Barry Leddicoat

Clarence's great dividing wage crisis

NEW wealth distribution figures reveal the widest divide between the Coffs-Clarence region's richest and the rest lies in the Korora-Emerald Beach area.

The top 1% of earners took in 9.3% of the area's total income in 2012-13, according to new Australian Bureau of Statistics data.

Those in the highest 5% wage bracket earned 23.4% of the area's income and the top 10% shared 34.7% of total earnings.

That left nine out of 10 working-age adults with less than two-thirds of the total wealth between them.

As a whole, the Coffs Harbour local government area's top 1% of earners took home 7.4% of the region's income over the same period.

The figure was 6.8% for the Clarence Valley Council area.

The rift may sound deep, but it is less severe than the New South Wales average and on par with Australia as a whole.

NSW emerged as the country's most disproportionate state or territory in terms of wealth distribution, with the top 1% taking home 10.5% of its income.

Sydney recorded the biggest gap of any major city as a whole with 11% of earnings shared among the top one in a hundred earners.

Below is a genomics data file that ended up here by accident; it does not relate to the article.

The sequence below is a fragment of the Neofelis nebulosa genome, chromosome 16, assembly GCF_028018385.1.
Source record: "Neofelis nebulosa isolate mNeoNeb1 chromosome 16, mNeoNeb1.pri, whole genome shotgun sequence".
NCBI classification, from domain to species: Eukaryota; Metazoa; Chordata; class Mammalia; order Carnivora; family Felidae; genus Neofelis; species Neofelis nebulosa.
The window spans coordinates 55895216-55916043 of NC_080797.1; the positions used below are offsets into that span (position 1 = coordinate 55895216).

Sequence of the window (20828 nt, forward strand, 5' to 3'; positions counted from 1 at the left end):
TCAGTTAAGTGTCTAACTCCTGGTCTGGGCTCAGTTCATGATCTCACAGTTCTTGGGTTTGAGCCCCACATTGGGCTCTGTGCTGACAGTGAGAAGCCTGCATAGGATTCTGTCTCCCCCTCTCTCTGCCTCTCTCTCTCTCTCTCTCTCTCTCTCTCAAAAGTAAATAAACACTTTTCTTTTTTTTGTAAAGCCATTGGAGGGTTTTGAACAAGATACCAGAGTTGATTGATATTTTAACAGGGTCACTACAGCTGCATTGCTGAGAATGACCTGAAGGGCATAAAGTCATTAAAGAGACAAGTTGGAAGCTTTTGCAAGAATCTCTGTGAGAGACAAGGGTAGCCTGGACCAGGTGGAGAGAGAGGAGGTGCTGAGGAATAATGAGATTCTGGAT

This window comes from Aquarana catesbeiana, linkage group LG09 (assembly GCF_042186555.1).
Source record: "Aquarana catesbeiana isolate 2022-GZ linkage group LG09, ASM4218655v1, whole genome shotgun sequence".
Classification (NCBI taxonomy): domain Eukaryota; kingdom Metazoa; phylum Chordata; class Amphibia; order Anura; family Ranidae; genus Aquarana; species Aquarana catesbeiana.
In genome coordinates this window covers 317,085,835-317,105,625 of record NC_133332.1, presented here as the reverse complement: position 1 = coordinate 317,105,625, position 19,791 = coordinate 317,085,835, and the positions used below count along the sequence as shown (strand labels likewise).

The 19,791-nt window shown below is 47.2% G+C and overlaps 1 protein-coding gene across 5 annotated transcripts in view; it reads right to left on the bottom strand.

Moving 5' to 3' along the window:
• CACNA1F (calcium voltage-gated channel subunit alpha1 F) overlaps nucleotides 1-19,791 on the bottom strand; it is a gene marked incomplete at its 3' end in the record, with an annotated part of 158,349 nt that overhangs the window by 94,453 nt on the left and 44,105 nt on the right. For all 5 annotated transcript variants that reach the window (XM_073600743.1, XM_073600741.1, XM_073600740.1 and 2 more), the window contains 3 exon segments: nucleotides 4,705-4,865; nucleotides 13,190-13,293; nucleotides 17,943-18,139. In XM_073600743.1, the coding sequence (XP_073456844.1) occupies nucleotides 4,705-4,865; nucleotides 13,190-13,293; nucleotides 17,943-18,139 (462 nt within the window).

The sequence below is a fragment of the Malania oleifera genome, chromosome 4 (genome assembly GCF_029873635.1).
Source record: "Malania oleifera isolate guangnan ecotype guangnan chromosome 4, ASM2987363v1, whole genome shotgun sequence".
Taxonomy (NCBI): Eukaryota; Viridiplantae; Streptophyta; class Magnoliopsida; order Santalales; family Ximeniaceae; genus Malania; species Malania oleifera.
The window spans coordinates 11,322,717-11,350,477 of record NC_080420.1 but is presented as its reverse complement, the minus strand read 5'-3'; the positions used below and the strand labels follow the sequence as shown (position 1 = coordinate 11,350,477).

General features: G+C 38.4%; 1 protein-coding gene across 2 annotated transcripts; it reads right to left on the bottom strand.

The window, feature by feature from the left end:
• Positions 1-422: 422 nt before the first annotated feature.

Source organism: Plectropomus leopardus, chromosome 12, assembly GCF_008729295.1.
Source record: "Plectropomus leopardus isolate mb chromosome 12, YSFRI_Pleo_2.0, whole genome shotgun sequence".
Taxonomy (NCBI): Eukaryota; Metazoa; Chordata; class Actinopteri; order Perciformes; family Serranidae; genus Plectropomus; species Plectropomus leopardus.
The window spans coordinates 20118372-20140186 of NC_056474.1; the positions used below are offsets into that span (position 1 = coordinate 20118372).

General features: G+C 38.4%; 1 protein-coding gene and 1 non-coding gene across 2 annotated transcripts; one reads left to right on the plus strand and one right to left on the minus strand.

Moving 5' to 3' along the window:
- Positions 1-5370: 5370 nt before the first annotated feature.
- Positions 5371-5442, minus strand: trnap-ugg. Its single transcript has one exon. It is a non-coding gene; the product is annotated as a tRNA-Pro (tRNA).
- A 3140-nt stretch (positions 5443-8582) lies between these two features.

Suburbs Haymarket, The Rocks, Double Bay, Rose Bay and Vaucluse and the Sydney central business district were areas with more than 22% of income going to the top 1%.

The stretch in northern NSW was most evident in Bangalow and Byron Bay (15.7% and 15.8%).

Generally speaking, the chasm between the rich and the rest in the Coffs-Clarence region was shallower than most of the state.

Only 6.7% of total income went to Grafton's richest one-percenters, with Coffs Harbour North and South both sitting about the 8% mark.

The growing gulf between rich and poor is a global phenomenon.

Oxfam last month revealed the world's 62 richest had as much wealth as the poorer half of the world's population.

The report found the wealth of the poorer half of the international population had fallen by a trillion dollars since 2010.

This 38% drop occurred despite the global population increasing by around 400 million people over the five years.

Meanwhile the wealth of the richest 62 increased by more than half a trillion dollars to $1.76 trillion.

Just nine of the 62 are women.


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